And since walking is a metaphor for independence and courage, there are many great songs about it, which you can treat as your motivating soundtrack: Walk this way, You’ll never walk alone, Radetzky Marsch, I would walk 500 miles, Walk on the wild side, Walk like an Egyptian, Walk the line, Walking on the moon, These boots are made for walking, and Eugene’s favourite: Led Zeppelin’s Ramble on. And there are many other words for walking, showing the different uses it can have: pilgrimage, promenade, protest march, passeggiata, park ramble.
And then there are silly walks – plenty of them. From the fast walkers at olympics, to walking with sticks for sport. And babies have funny walks, also dogs with three legs, Monty Python’s Ministry of Silly Walks, my friend Billy, George Clooney and footballer Arjen Robben. Your style of walk says a lot about who you are. Remember that. There are many more ways to walk than most people realise.
All you need to walk is a good pair of shoes. It is free. Less well-known is that walkers, as a group, vote differently to car drivers. They know their city much better than car drivers, and have more trust, since they encounter the real city every day, far away from all that depressing news which drivers listen to while getting stressed inside their cars, typically on their own. Walkers feel less angst. They meet people as they move through their community, whereas drivers are limited in their communications to a loud horn. Walking is part of the new mobility strategy in progressive cities. It is the greenest form of transport, and also the healthiest. 1.5 million people die in car accidents every year. And walking accounts for more kilometres travelled than airplanes or any other form of transport.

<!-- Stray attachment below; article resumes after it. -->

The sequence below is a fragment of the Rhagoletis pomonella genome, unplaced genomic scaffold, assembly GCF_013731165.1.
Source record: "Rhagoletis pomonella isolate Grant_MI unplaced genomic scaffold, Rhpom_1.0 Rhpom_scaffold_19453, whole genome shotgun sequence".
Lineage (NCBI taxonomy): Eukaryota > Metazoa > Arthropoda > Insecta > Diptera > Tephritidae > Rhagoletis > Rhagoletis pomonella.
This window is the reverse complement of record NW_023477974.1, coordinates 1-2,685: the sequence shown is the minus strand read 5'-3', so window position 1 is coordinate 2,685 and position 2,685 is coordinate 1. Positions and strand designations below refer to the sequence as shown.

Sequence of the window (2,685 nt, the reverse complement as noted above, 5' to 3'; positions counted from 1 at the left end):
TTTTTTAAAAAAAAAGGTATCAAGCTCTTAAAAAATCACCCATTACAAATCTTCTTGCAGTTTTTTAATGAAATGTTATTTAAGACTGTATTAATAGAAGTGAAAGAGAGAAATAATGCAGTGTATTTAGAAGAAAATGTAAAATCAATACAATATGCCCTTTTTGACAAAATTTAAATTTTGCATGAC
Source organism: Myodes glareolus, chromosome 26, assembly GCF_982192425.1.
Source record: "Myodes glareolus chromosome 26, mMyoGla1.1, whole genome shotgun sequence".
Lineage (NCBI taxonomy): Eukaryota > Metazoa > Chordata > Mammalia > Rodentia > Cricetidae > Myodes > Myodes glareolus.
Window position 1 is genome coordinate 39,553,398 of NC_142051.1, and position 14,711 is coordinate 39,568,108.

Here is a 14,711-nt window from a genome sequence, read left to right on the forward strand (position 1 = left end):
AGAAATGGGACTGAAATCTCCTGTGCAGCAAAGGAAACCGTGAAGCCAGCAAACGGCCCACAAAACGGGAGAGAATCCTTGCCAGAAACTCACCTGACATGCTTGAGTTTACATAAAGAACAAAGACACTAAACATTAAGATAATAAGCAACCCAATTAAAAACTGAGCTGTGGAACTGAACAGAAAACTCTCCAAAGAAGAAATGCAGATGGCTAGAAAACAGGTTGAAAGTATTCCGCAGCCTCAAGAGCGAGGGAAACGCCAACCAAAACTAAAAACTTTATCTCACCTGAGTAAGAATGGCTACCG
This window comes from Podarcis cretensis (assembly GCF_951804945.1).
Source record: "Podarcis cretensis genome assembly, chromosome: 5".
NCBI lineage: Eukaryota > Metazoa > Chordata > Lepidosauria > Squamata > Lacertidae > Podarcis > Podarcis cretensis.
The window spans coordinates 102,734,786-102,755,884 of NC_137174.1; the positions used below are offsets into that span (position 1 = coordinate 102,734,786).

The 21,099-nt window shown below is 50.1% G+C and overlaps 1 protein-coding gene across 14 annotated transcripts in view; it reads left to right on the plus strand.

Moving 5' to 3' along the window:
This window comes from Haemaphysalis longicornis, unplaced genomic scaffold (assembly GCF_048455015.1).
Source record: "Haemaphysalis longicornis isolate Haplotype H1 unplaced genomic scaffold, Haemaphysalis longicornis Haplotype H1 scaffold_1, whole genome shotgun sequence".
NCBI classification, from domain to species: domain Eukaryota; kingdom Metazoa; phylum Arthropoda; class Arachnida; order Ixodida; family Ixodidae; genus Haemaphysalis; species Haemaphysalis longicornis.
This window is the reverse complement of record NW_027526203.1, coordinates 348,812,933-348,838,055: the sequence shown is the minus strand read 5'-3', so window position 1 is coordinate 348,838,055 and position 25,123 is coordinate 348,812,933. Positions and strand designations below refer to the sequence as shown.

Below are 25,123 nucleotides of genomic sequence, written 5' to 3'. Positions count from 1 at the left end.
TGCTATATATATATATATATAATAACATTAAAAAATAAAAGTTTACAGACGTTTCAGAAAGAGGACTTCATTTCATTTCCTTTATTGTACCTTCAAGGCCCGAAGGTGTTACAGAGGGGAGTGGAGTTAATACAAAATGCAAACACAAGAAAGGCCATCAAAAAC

Walkers live longer than car drivers. As a group, they are also wealthier, on average, than car drivers, and better-educated. Walkable neighbourhoods are some of the most attractive in any city. And walkers have more friends than car drivers. Going for a stroll is also an opportunity to escape from the addictive quality of social media. Although it seems appealing to many to check their accounts frequently, when their smartphone buzzes, this is often wasted time which could be used doing more productive things.
Put simply, walking produces ideas, offers time for reflection, planning and problem-solving. With more oxygen flow to your brain than sitting in front of a laptop, and more blood pumping around your body, you will be stimulated into bigger and better thinking. It’s a technique to optimise your body and mind, and is therefore good for your mental health, as well as the obvious physical benefits. Geographers can now estimate how overweight a district is, using satellite images to measure the distance between key resources (school, park, shop, public transport, cafe). Sprawl is bad for you, density good. 21% of drivers in the Innere Stadt are nto going anywhere, simply circling looking for a parking space. Walkers spend no time at all looking for a parking space, they just walk in the door when they arrive (on time!). Americans now spend more money on driving than on housing, which is madness. Walking is free.